Primary Talk: Broken Primaries and Brokered Conventions

I had a thought a while back, and it’s rather interesting to see that thought is growing on many people’s minds. Is there potential for something surprising to come out of this primary. And I think there is…

I’m not a big fan of Romney, there are aspects of Newt I like, but many more aspects make him a toad. Santorum, stands for many issues I believe in, but then does it in ways I dislike. 

Ron Paul, of all candidates is the one who in recent years has caused me the most reflection and self re-evaluation of what I believe to be right – and why.  To me, he is the only candidate who would likely shake things up.

The primaries are confusing things.  Many don’t even realize that often they’re voting in nothing more than a “straw poll” which declares who is popular at the moment. And that the real election is by the delegates. Each state handles this differently. Some states require all delegates to vote according to the polls while others do not. Furthermore, there are numerous “party members” who get to vote as an establishment – something I fundamentally disagree with.

All that said, this election has the potential to go in an unusual direction. The media has repeated called for Romney. But Romney has had some big/surprising losses both to Newt and Santorum. (And there is a good chance Maine should have gone to Ron Paul.) These set backs weaken his total dominance. It also shows that the Republican party vote is extremely split. If this trend continues with Newt and Santorum winning a few here and there. The balance could be shaped in which none of the candidates have the necessary delegates (1,144) to win the nomination on their own.

This results in a “brokered convention”, in which all delegates are allowed to vote freely if bound and in which the delegates of weaker candidates are encouragage to support the stronger candidates. Now if Romney or another candidate does go on to achieve the 1,144 necessary delegate votes. There is no brokering. But if not…things could get real fun and interesting.

There seems to be a growing speculation as to whether a brokered ticket featuring Mitt Romney & Ron Paul could come of this.  And there are some peculiarities that might hint at that possibility.  Areas to which speculators point to:

  1. The fact that very little mud-slinging has occurred between the two candidates.
     
  2. The two candidates have been seen as very cordial to each other off camera.Rumor has it their wives became friends in the 2008 campaign. So that might account for a lot…but it could also be a bridge.
     
  3. A combined ticket might be more likely to defeat President Obama.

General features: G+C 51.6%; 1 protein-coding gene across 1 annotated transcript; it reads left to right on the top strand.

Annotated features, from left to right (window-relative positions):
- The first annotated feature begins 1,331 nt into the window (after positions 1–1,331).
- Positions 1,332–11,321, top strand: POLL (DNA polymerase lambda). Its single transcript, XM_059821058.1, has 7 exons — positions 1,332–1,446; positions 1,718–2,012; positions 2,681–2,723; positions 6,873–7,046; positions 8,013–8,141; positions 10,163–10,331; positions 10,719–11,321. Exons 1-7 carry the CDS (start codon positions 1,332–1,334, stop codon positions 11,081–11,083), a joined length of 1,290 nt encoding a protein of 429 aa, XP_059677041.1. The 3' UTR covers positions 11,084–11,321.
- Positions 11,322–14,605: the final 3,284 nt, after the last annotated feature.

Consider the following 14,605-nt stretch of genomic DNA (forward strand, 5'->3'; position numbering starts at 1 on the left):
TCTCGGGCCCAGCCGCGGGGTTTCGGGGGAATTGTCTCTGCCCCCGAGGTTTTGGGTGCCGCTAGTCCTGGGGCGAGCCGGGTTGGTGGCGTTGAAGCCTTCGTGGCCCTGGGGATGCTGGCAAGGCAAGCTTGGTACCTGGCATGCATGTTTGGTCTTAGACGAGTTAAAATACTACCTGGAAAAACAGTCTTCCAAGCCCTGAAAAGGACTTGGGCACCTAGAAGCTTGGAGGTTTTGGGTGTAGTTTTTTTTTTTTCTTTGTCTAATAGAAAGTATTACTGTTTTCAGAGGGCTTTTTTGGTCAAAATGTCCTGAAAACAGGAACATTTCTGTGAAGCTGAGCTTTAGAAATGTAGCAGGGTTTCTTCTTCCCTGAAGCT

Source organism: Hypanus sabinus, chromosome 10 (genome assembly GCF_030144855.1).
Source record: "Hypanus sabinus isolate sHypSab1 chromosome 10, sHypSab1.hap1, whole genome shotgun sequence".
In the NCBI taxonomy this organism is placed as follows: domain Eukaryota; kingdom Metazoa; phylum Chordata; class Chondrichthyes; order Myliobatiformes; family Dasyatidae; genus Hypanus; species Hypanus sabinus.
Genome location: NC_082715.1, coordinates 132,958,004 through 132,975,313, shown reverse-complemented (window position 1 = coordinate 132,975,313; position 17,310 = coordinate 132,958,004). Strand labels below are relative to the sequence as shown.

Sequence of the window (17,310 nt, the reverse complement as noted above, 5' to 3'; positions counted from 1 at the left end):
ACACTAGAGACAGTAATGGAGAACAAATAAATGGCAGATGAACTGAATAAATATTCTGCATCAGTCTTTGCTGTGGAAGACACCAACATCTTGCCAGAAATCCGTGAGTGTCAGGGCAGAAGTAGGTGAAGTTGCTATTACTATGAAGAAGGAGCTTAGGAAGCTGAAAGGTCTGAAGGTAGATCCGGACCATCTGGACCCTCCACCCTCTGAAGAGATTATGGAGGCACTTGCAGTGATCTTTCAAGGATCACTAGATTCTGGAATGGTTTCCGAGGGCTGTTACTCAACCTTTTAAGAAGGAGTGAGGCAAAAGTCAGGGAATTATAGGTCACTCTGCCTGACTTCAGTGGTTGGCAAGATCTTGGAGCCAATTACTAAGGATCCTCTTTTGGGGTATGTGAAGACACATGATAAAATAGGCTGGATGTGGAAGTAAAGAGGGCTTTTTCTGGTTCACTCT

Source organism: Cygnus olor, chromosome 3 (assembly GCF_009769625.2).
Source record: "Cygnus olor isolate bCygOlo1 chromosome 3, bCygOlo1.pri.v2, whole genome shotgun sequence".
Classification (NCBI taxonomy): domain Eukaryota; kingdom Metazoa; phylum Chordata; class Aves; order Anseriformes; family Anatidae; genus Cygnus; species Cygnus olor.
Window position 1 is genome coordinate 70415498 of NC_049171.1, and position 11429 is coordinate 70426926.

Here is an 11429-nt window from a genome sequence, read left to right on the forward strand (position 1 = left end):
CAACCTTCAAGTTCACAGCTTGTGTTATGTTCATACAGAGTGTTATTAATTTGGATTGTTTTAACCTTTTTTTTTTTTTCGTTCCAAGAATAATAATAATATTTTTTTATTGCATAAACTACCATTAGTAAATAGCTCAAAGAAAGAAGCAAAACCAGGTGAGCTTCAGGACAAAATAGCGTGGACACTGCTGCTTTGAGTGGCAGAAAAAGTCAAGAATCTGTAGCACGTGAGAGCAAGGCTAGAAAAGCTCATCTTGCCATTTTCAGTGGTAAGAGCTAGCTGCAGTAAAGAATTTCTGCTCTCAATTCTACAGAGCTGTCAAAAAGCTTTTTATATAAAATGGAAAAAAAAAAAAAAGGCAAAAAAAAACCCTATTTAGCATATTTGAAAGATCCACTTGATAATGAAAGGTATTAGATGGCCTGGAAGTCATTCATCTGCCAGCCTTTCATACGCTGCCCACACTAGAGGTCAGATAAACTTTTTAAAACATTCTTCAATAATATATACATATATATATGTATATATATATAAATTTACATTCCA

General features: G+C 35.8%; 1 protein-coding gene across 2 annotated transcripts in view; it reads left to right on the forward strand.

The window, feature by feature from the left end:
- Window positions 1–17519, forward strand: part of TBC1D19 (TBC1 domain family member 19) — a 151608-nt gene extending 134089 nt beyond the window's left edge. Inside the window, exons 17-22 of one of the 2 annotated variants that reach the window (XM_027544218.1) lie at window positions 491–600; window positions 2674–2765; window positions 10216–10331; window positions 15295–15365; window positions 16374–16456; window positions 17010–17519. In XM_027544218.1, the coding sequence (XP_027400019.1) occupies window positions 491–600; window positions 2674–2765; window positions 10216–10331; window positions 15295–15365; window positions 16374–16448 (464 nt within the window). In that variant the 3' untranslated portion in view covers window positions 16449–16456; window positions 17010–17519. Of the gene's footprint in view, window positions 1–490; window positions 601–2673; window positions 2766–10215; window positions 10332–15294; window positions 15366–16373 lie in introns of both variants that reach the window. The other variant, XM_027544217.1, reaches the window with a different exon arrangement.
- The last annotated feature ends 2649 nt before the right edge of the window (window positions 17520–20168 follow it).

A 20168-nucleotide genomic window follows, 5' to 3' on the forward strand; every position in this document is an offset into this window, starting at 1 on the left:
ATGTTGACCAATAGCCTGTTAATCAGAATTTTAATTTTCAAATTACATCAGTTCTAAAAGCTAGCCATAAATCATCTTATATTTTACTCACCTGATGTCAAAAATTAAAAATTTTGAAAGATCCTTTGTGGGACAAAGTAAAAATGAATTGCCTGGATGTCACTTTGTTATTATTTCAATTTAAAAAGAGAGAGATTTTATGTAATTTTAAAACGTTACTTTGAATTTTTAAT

4. Even in some contentious situations (ie: Maine caucus), Ron Paul has chosen not to raise a stink on irregularities.
     
  5. Ron Paul’s campaign has been organizing to take win delegate seats. Rumors persist that he is gaining more delegates than he would normally receive based on polls. And may have a fairly strong delegate hand.

So could we see a Romney/Paul ticket?  Maybe….but I’m not so sure.

  1. Ron Paul and Romney differ on many viewpoints.
  2. If Romney wins the delegates, I doubt he’d make such a compromise.
  3. Ron Paul is seen by many to be outside the mainstream.
  4. It’s all just speculation and rumor.
  5. Age…Ron Paul is older than the rest of the candidates running.

Why it might happen and might even work?

  1. To be frank, I do not believe Romney can beat President Obama. Nor do I believe Santorum or Gingrich can, in fact, as much as I like Ron Paul – I doubt he’d be able to bring about a win over President Obama.  But, quite a while back, I postulated a Romney/Paul ticket would have a much better change of winning.  Ron Paul might lose half his supporters. But he also swings a small portion of the Democrat vote. And when we’re talking 2%-3% margins of win. A mere 1%-2% percentage points shifted can make all the difference. 
     
  2. Adding Ron Paul to the ticket is unlikely to seriously hurt Romney.  Sure, there are some staunch establishment conservatives who dislike Ron Paul.  But in those circles Romney can dismiss their fears by pointing to Vice President Biden as an example of the office of VP being essentially meaningless. Besides, those not liking Paul are more to be voting “against Obama”; so little negative affect will be seen vote wise. 
     
  3. Ron Paul might be seeking a Romney/Paul ticket. But he might not be seeking it for himself?  Could he be pursuing the addition of his son, Rand Paul, to the ticket?  The Kentucky Senator is younger, more junior than Romney, and doesn’t bring quite the same baggage & stigma that Ron Paul carries. Furthermore, he’s more photogenic – and that’s a big plus in modern elections.

If we do see a Mitt Romney/Rand Paul ticket – don’t be surprise. Just kick back, nuke some popcorn, and enjoy what will be a much more interesting election.

ROMNEY/PAUL 2012

Advertisements

The URI to TrackBack this entry is: https://nugun.wordpress.com/2012/02/16/primary-talk-broken-primaries-and-brokered-conventions/trackback/

RSS feed for comments on this post.

Leave a Reply

Fill in your details below or click an icon to log in:

WordPress.com Logo

You are commenting using your WordPress.com account. Log Out / Change )

Twitter picture

You are commenting using your Twitter account. Log Out / Change )

Facebook photo

You are commenting using your Facebook account. Log Out / Change )

Google+ photo

You are commenting using your Google+ account. Log Out / Change )

Connecting to %s

%d bloggers like this: